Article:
Deletions in the neuraminidase stalk region of H2N2 and H9N2 avian influenza virus subtypes do not affect postinfluenza secondary bacterial pneumonia

Ashok K. Chockalingam, Danielle Hickman, Lindomar Pena, Jianqiang Ye, Andrea Ferrero, Jose R. Echenique, Hongjun Chen, Troy Sutton, Daniel R. Perez

Research output: Contribution to journalArticle

10 Scopus citations

Abstract

We investigated the synergism between influenza virus and Streptococcus pneumoniae, particularly the role of deletions in the stalk region of the neuraminidase (NA) of H2N2 and H9N2 avian influenza viruses. Deletions in the NA stalk (ΔNA) had no effect on NA activity or on the adherence of S. pneumoniae to virus-infected human alveolar epithelial (A549) and mouse lung adenoma (LA-4) cells, although it delayed virus elution from turkey red blood cells. Sequential S. pneumoniae infection of mice previously inoculated with isogenic recombinant H2N2 and H9N2 influenza viruses displayed severe pneumonia, elevated levels of intrapulmonary proinflammatory responses, and death. No differences between the WT and ΔNA mutant viruses were detected with respect to effects on postinfluenza pneumococcal pneumonia as measured by bacterial growth, lung inflammation, morbidity, mortality, and cytokine/chemokine concentrations. Differences were observed, however, in influenza virus-infected mice that were treated with oseltamivir prior to a challenge with S. pneumoniae. Under these circumstances, mice infected with ΔNA viruses were associated with a better prognosis following a secondary bacterial challenge. These data suggest that the H2N2 and H9N2 subtypes of avian influenza A viruses can contribute to secondary bacterial pneumonia and deletions in the NA stalk may modulate its outcome in the context of antiviral therapy.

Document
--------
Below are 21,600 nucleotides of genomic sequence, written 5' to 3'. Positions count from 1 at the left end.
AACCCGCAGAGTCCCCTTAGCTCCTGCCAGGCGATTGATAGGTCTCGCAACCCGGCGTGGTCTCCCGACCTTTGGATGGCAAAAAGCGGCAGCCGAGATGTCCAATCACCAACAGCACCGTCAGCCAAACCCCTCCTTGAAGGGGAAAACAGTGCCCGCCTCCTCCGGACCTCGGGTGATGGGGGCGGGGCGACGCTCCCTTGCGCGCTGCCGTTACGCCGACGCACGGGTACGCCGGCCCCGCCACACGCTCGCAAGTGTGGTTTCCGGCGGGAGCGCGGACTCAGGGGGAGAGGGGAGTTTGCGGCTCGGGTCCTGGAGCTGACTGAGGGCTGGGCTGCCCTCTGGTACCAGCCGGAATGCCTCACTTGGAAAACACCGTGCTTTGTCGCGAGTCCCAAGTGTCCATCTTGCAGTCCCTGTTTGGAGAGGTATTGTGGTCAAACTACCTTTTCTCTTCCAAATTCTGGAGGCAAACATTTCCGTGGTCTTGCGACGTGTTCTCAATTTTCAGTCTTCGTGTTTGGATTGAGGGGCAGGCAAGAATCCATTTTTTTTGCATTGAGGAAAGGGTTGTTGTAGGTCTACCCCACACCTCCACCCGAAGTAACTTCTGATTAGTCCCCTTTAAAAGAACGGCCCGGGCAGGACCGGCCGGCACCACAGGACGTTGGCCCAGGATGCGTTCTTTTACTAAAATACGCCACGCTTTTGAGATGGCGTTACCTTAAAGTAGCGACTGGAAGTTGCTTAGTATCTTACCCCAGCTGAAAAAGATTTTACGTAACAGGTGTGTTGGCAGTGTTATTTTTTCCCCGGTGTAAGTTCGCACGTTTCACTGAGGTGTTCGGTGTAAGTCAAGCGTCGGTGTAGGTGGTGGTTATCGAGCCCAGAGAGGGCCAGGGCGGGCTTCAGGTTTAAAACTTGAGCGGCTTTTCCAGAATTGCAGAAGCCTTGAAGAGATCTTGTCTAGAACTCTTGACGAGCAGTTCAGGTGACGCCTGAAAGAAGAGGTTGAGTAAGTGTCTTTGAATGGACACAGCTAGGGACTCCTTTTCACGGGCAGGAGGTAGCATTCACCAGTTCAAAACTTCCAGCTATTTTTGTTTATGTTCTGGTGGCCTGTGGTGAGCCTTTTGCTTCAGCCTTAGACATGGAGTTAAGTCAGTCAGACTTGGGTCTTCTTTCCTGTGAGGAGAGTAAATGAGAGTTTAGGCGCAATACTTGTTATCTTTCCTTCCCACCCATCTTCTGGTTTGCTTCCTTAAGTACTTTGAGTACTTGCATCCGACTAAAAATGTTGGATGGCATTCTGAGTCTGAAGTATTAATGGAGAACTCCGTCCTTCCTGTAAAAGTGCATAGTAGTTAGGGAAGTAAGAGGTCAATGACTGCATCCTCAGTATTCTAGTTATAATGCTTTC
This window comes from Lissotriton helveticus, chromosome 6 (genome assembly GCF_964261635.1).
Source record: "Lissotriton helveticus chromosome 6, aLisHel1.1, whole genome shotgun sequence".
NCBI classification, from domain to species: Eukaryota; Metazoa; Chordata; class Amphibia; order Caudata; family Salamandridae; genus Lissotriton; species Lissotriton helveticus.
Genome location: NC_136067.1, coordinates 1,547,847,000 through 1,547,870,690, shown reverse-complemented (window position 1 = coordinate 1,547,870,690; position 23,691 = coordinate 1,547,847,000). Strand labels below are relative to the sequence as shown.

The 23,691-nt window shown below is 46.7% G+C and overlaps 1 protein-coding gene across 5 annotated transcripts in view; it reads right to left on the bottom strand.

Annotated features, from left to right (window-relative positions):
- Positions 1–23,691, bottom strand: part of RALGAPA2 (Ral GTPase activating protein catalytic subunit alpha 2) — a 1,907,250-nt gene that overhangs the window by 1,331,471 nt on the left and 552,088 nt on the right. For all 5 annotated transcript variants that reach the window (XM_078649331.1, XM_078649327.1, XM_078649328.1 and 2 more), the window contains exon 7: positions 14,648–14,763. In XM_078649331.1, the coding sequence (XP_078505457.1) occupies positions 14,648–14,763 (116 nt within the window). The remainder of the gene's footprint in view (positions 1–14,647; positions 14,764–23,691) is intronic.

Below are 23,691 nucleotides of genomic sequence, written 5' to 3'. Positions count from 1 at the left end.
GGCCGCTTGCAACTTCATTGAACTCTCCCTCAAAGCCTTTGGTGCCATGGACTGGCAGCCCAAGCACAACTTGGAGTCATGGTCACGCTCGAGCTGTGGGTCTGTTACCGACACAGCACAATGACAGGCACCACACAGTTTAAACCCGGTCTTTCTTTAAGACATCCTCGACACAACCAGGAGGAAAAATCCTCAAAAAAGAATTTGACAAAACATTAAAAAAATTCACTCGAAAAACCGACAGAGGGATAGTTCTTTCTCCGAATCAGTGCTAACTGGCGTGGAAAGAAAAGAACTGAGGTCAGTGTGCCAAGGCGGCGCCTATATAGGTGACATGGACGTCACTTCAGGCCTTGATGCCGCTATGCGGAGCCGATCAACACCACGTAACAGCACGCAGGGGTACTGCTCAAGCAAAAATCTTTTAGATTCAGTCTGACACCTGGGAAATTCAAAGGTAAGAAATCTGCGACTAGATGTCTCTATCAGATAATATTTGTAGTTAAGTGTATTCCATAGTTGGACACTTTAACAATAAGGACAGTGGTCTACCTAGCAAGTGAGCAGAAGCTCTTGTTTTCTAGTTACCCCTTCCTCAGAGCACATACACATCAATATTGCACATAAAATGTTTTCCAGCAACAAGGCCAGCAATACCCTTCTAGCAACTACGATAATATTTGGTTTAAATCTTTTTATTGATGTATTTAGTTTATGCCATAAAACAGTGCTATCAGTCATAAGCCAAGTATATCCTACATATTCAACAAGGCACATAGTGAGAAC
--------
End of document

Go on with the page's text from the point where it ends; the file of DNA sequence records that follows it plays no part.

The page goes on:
Original languageEnglish (US)
Pages (from-to)3564-3573
Number of pages10
JournalJournal of virology
Volume86
Issue number7
DOIs
StatePublished - Apr 2012

All Science Journal Classification (ASJC) codes

  • Microbiology
  • Immunology
  • Insect Science
  • Virology

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